From baseball cards, bottle caps, and stamps to chess sets, Beanie Babies, and Santa Claus figurines, there’s no limit to the things that people can collect. There’s something thrilling about hunting down an item in order to complete your collection or put another “trophy” on the shelf.
Some collector’s items are worth more than others, of course. These valuables may be so old and unique that you aren’t likely to find them on a midnight raid of your rich uncle’s attic. In fact, some items are so rare that only one exists in the entire world!
Do you think anything in your collection stacks up to these 10 of the most valuable collector’s items in the world? Read on to find out…
1. The Amazing Spider-Man comic: Now worth $40,000 or more, the first issue in the saga of Stan Lee’s crime-fighting web slinger is worth a bit more than the 12 cents it sold for on release day. BBC presenter Johnathan Ross spent a long time tracking down this collectible, calling it one of his most prized possessions. He hopes to auction it off for a good cause.
2. A pair of Levi Strauss & Co 501s: Ubiquitous as jeans are today, you’d be in luck if you got your hands on one of the original pairs from the 1880s. Even the modern Levi’s Company couldn’t strike gold in its search for a pair: it was outbid by a Japanese collector who paid $60,000 for a pair in an eBay auction.
3. The Gutenberg Bible: As the first books ever produced with Gutenberg’s “moving type” printer, this Bible is a Holy Grail for book collectors. Somewhere between 42 and 48 copies have stood the test of time for over 500 years. Worth between $20,000 and $100,000, they’re also some of the most valuable editions in the world.
4. 1787 Château Lafite: This isn’t your everyday bottle of 18th century wine. No, this particular bottle was purchased by Thomas Jefferson, who evidently never got around to popping the cork on this Châteaux-of-Bordeaux-produced drink. In 1985, a collector purchased the bottle—engraved with Jefferson’s initials—for a whopping $160,000.
5. Double Fantasy, an album by John Lennon: Lennon released this collaboration with Yoko Ono just three weeks before his tragic death. Despite a tepid reception, the album was named “Album of the Year” at the 24th annual Grammy Awards. One specific copy of the album signed by Lennon—the last album he ever signed—earned a $525,000 price tag.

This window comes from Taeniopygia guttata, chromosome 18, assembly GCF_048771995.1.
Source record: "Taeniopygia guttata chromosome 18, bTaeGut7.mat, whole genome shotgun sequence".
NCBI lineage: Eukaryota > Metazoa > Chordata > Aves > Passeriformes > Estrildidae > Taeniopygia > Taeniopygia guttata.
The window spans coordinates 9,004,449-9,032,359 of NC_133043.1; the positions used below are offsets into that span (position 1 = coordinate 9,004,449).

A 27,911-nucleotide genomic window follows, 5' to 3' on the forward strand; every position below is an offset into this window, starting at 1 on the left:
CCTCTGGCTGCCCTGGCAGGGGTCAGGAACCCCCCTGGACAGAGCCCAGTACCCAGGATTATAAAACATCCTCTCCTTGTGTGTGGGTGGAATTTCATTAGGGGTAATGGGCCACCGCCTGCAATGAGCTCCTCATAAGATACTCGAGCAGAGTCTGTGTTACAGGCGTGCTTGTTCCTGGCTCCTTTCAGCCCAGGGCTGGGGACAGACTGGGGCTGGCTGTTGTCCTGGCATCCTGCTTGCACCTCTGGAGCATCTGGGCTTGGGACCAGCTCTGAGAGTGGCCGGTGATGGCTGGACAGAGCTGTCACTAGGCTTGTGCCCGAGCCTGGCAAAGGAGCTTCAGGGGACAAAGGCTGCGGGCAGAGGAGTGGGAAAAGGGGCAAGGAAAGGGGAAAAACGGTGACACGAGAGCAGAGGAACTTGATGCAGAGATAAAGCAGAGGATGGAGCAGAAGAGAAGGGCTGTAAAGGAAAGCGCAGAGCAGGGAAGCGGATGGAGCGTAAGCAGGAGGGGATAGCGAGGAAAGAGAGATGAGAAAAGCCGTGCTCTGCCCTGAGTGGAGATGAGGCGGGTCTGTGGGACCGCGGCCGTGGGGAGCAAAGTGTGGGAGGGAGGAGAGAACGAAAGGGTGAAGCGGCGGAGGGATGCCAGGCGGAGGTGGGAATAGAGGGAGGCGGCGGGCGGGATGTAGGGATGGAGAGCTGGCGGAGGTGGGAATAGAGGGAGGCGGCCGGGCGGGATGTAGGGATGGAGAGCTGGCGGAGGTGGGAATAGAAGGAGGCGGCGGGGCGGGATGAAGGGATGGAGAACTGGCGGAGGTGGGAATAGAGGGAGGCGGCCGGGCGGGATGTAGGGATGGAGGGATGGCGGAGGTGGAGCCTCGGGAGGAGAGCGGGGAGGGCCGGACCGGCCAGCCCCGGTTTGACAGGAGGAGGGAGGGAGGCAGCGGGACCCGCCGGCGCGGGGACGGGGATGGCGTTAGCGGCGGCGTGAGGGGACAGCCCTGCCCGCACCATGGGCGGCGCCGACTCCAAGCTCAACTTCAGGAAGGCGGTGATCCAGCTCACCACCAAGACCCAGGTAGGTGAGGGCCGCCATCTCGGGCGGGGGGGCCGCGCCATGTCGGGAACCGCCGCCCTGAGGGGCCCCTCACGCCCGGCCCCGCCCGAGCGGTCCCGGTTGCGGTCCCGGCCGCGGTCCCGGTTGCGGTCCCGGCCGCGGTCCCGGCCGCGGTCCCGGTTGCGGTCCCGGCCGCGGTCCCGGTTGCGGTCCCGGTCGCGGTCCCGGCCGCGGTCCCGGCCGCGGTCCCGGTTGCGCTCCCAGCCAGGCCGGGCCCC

6. Porcelain vase: No, this isn’t the kind of home décor you’d find in your grandmother’s foyer. Unless, of course, your grandmother owns a $1.2 million vase from China’s Yuan Dynasty. From 1271 to 1368, the Chinese decorated porcelain with white and blue patterns. A few centuries later, the design’s popularity—and value—soared.
7. T-206 Honus Wagner baseball card: It may just look like an ordinary photograph of the Hall of Fame shortstop, but this baseball card boasts a $1.26 million price tag—though speculators say it may be worth three times that amount today. The American Tobacco initially printed as many as 200 of these cards, but stopped production when Wagner either wanted more money or didn’t want to be associated with cigarettes.
8. Treskilling yellow stamp: Sweden issued a postage stamp series in 1855 that featured the Swedish coat of arms. This Treskilling—or three units of currency—stamp was normally printed as blue-green, but an error caused a handful to be a yellow color instead. Only one copy of the yellow Treskilling stamp has ever been recovered, and in 1996, it sold for $2.3 million.
9. William Shakespeare’s autograph: Owning a copy of ol’ Bill’s autograph will be nothing more than a midsummer night’s dream for most. The Bard only left behind six signatures—three on his house’s deed and three on his will—and all of them belong to private institutions. If one were sold, however, estimates put its value between $3 and $5 million.
10. The world’s largest diamond necklace: Perhaps the least surprising item on this list is this necklace adorned with 90 white diamonds—totaling 407 carats—all set in rose gold. A young girl from the Republic of Congo discovered the enormous, egg-shaped diamond that serves as the necklace’s centerpiece. Worth $55 million, this is by far the world’s most valuable collectable!
Is it time to call up the Antique Road Show and see if any of your collectables might fall somewhere on this list? Time passing has a funny way of adding value to items that may have once been ubiquitous. Who knows? Maybe in a few centuries your computer will be a rare antique!
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